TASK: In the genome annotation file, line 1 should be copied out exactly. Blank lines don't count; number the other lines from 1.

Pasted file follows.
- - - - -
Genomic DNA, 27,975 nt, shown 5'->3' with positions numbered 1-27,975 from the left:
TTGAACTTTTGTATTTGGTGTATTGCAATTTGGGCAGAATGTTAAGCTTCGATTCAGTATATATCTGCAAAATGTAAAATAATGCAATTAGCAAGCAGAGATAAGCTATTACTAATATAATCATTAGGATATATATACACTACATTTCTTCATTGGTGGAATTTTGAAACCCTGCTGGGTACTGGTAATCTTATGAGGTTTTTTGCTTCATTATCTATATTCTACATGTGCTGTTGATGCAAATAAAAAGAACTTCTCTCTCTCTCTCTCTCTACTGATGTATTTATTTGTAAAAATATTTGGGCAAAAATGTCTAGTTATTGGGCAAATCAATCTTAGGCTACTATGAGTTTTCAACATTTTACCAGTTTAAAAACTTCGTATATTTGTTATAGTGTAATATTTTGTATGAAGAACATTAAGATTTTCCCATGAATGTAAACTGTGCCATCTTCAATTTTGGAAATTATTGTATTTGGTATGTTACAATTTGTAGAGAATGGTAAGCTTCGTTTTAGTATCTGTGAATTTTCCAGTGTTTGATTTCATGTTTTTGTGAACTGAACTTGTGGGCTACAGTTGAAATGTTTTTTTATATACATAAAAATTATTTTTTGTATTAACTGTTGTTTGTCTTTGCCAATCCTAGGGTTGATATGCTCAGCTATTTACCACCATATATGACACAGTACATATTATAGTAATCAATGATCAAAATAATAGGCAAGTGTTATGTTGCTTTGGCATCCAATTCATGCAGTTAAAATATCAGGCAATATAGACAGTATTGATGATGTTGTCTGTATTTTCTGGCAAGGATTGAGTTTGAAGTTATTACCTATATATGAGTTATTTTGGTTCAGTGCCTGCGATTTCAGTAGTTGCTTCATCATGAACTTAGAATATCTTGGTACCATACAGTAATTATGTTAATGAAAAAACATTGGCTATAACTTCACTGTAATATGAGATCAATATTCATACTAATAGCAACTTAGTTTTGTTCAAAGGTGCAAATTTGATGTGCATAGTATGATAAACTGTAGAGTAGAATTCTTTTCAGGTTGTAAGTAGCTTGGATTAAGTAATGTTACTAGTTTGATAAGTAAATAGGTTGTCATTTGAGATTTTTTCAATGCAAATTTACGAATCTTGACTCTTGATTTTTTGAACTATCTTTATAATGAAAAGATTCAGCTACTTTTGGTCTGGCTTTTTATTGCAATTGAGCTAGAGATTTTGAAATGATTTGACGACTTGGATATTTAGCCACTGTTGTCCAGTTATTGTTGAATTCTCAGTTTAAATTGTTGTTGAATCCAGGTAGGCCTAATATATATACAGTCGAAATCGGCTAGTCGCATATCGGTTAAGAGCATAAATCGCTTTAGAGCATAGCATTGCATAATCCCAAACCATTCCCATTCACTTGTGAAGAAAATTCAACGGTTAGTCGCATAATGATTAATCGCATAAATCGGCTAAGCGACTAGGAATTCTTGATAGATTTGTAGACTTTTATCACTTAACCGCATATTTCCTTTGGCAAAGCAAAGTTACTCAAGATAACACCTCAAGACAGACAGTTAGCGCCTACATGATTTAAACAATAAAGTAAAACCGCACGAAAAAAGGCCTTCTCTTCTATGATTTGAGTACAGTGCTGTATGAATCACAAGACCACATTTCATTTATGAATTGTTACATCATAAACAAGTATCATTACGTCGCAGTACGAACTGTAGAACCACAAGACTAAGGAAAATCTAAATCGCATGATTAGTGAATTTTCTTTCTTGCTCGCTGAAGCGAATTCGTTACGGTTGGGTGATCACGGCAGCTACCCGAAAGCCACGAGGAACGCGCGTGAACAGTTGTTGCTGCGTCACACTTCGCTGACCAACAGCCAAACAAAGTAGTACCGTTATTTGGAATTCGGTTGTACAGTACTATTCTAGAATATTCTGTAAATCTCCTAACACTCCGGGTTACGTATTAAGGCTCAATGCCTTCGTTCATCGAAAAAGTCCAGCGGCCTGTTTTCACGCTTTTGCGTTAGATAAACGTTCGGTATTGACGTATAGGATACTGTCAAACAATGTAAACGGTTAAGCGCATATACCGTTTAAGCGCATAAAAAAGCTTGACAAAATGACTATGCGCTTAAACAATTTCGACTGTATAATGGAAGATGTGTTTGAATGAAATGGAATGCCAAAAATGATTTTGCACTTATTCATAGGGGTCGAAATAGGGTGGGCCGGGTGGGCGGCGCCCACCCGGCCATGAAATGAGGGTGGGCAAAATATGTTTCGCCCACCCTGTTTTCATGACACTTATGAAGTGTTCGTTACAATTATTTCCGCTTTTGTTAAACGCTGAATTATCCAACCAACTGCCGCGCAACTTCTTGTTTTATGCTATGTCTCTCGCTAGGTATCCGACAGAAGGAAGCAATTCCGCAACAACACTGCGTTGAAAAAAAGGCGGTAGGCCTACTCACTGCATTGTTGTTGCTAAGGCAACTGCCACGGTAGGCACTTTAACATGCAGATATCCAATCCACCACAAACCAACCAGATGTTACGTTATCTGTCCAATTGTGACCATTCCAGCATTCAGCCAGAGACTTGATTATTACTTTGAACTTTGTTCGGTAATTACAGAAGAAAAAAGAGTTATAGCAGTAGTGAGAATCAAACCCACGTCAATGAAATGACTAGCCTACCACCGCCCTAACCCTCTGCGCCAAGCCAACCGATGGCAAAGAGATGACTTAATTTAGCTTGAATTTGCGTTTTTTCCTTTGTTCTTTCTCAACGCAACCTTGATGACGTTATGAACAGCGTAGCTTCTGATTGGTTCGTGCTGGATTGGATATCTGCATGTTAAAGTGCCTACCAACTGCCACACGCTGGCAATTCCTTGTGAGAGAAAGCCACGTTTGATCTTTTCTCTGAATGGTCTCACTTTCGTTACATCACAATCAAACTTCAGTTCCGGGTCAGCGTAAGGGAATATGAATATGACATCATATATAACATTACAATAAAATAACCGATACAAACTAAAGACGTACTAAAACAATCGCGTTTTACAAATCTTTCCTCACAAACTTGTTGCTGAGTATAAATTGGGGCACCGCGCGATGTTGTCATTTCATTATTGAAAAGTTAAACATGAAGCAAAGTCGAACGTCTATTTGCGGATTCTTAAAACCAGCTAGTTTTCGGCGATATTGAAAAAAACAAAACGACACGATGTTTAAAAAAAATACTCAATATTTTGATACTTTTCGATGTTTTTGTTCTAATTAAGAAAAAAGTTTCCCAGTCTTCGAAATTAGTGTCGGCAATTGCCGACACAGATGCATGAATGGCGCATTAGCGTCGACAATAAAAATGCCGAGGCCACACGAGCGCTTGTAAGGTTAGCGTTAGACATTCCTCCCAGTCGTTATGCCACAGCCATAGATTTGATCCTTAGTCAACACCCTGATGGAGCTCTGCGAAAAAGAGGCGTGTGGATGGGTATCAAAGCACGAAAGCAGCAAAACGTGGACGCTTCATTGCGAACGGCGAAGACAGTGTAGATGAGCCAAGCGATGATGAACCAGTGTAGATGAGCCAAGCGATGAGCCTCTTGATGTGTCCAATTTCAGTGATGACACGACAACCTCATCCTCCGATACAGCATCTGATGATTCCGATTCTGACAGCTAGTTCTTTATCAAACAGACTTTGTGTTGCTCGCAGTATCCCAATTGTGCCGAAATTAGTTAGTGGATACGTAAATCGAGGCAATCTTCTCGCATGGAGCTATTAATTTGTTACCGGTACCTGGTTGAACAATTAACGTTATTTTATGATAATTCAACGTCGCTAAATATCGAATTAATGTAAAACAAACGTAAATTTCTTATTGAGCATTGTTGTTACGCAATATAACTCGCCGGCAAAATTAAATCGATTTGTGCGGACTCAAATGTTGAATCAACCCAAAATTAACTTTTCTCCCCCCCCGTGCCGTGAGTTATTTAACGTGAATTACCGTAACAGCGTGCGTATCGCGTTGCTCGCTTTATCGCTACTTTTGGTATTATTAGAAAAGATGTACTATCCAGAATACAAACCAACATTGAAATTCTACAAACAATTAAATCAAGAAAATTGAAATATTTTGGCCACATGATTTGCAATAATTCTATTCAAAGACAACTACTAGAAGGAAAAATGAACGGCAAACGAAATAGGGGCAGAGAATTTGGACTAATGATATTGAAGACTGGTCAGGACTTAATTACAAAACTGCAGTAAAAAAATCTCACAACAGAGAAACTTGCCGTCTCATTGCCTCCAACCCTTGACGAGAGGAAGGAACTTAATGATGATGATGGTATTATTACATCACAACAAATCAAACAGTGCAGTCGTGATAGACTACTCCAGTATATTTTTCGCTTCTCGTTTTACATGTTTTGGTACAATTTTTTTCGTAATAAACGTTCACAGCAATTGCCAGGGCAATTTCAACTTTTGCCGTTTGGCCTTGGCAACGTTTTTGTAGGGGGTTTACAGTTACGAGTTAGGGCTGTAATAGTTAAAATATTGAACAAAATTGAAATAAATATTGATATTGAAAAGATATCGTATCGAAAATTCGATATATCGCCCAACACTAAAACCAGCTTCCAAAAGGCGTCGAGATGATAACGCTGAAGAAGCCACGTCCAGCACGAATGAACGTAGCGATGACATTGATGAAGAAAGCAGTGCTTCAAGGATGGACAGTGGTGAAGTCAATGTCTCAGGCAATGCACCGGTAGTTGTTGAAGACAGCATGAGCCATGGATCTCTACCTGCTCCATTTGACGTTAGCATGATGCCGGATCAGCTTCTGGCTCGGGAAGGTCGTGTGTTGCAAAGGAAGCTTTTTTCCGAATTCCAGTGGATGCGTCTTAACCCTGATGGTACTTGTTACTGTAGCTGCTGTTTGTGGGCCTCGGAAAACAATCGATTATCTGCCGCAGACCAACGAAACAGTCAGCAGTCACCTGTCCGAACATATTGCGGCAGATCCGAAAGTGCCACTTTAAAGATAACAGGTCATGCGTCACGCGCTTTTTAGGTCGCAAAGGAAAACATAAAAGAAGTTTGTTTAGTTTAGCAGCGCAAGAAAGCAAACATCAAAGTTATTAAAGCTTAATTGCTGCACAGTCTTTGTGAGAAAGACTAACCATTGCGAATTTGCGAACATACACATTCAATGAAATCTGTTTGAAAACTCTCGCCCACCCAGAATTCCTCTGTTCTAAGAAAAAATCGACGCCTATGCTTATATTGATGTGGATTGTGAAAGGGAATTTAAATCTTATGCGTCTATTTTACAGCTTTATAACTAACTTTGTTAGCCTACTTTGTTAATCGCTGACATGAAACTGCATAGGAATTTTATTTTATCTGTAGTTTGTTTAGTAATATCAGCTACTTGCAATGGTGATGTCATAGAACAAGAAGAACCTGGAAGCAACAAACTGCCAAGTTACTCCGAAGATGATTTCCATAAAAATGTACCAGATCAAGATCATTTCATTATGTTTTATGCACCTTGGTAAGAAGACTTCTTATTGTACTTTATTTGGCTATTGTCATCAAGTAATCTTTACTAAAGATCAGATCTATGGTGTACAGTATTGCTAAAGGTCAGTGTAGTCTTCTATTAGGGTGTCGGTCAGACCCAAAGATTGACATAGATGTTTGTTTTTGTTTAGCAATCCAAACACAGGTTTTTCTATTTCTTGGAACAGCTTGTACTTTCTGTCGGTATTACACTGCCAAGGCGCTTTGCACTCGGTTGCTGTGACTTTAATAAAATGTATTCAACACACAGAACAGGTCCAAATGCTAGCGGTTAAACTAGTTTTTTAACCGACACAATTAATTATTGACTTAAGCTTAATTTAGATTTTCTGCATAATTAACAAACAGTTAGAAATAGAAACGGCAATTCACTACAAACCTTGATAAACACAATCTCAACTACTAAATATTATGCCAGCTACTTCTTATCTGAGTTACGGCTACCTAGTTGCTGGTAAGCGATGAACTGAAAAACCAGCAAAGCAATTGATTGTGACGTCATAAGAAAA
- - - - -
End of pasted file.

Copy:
Genomic DNA, 27,975 nt, shown 5'->3' with positions numbered 1-27,975 from the left: